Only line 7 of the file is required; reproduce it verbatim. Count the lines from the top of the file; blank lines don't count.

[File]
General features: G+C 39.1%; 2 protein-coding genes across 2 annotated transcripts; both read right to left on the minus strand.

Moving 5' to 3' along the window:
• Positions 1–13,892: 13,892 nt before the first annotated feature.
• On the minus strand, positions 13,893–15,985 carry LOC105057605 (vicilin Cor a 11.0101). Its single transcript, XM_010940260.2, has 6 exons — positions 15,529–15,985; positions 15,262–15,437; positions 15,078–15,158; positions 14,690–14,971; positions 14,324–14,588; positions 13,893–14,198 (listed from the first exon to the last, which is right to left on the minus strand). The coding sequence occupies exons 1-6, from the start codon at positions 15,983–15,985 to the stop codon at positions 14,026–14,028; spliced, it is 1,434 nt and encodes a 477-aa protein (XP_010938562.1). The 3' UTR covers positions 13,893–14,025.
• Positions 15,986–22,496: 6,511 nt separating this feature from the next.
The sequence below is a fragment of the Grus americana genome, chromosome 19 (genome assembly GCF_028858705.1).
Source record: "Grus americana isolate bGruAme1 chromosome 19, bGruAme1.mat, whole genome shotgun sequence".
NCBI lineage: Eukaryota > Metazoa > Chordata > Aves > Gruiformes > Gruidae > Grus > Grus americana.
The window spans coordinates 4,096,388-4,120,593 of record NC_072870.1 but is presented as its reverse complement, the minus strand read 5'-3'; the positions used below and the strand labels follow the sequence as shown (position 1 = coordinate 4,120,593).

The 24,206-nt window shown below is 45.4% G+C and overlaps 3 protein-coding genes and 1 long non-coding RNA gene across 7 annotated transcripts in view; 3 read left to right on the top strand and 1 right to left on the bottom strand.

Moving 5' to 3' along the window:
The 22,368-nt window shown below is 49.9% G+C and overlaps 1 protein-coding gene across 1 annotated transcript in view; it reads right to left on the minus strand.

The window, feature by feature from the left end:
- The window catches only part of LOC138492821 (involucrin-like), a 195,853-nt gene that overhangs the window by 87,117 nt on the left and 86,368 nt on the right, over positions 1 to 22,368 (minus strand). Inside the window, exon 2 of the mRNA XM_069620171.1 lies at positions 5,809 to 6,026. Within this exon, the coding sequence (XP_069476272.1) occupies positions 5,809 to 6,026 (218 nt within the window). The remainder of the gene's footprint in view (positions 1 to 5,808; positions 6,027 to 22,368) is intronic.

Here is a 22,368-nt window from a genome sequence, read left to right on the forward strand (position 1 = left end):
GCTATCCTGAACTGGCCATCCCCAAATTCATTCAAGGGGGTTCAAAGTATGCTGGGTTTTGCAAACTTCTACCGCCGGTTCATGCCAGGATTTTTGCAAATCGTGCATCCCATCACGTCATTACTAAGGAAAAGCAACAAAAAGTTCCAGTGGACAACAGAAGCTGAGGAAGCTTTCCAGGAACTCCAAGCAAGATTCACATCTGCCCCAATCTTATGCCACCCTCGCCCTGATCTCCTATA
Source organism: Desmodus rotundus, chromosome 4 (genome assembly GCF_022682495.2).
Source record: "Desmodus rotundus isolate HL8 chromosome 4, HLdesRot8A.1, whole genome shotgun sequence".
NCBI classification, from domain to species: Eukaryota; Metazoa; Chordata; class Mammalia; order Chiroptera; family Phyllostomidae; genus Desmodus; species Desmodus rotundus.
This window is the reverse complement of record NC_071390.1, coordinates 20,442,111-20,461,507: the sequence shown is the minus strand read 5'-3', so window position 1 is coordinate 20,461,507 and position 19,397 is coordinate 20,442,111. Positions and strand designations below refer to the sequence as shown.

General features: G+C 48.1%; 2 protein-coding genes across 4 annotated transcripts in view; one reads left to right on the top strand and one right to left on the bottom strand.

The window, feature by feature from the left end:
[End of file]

Source record: "Grus americana isolate bGruAme1 chromosome 19, bGruAme1.mat, whole genome shotgun sequence".